Commission to slash free EUAs requests – analysts
The European Commission will have to cut the number of free EU allowances (EUAs) against what countries have requested for their industrials in phase III of the EU emissions trading system (ETS), to respect the set emissions cap, analysts say.
ETS installations and carbon traders wait for the commission's final free allocation numbers, after EU countries asked for specific amounts of free EUAs in their National Implementation Measures (NIMs). The confirmed NIMs, already months overdue, are now expected to be published only after this month at the earliest (see EDCM 8 July 2013).
Analysts say the commission is likely to apply a cross-sectoral correction factor to the submitted NIMs, as the sum of free allocation proposed by countries has exceeded the number of free EUAs available under the EU ETS cap.
Dutch consultancy Ecofys said Thursday that it expects the reduction factor to be 0.85, basing its estimate on an analysis of 17 of the 28 NIMs.
"This would mean that in 2013 industry receives about 15% fewer allowances than expected, which represents a value in the order of magnitude of €300m at today's market price," Ecofys said.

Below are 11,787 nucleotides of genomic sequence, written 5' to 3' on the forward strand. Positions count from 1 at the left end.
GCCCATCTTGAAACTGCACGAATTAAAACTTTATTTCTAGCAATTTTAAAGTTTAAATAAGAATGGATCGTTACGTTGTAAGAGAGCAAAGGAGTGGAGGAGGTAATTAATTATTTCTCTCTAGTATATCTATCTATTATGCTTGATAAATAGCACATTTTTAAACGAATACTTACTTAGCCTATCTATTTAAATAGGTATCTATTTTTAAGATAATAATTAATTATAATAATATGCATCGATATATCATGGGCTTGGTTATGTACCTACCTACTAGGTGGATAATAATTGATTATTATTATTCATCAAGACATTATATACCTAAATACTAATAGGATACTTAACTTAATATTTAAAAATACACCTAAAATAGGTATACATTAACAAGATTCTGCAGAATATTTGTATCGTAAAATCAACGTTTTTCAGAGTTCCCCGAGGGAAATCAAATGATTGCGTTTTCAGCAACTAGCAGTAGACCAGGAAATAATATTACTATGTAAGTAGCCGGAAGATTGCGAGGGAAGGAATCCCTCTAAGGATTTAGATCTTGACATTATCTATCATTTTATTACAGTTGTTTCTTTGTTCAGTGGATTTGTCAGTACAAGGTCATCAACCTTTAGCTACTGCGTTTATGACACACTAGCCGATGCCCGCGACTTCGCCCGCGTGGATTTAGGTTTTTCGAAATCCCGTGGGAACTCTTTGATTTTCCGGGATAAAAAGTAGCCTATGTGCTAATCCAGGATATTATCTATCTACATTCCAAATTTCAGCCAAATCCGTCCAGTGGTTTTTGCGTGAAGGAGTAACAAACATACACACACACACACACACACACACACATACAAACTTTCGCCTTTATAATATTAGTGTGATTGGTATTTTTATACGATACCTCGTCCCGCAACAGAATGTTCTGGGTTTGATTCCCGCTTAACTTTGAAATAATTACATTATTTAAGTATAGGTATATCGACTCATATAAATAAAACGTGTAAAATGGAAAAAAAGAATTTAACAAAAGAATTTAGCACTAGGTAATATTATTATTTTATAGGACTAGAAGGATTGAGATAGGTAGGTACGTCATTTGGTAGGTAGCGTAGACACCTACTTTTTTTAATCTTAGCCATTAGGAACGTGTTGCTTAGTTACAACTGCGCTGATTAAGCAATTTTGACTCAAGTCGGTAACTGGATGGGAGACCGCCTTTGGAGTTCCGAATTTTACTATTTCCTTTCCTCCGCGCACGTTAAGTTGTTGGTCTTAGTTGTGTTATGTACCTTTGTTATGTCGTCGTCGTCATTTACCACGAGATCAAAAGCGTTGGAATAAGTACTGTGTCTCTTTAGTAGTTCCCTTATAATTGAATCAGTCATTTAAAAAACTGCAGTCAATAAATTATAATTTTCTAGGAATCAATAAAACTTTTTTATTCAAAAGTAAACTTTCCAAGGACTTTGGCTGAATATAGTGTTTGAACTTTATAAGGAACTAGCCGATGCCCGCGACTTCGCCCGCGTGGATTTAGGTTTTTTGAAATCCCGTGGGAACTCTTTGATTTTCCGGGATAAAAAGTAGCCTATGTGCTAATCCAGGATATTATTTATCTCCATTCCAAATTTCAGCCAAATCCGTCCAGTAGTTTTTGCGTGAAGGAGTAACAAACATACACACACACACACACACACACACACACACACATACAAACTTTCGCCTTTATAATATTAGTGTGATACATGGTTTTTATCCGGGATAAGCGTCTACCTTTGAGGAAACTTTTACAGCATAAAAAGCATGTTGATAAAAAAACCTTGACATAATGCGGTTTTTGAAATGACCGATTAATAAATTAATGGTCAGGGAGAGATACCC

If that 15% figure proves correct, it would hit some sectors hard, according to Matteo Mazzoni, a carbon analyst with Italian consultancy Nomisma, on Friday.
But Germany-based Tschach Solutions, recently acquired by ICIS, estimated a lower correction factor from a greater evidence base. "Based on the analysis that we carried out on 26 NIMs, we expected the cross-sector correction factor to be between 0.95 and 0.99," said Ingo Tschach, head of market analysis. This would translate into only 1-5% fewer allowances.
Tschach added that its estimate may change when accounting for another key issue: emissions from waste gas combustion.
In May the commission said it did not intend to apply a correction to submitted NIMs but that details still need to be clarified (see EDCM 30 May 2013). One of those details, the commission said, relates to blast furnaces. Steel plants emit waste gases in the production process that often can be used to generate electricity in gas-fired plants nearby.
"Those emissions were considered emissions from the power sector in phase I and II, and therefore they might not be included in the formula used for calculating the total volume available for free allocation entitlement for industry in phase III," said Tschach. He added that this could pose a problem if the steel sector also has requested free allocation for phase III to cover those same emissions.
According to Ecofys, a similar situation applies to heat and power installations in the paper industry.
The Dutch consultancy also identified the choice of the base year - which resulted in high activity estimates as a basis for the allocation calculation - as another factor that may have pushed the requested free EUA volume above the cap. Silvia Molteni
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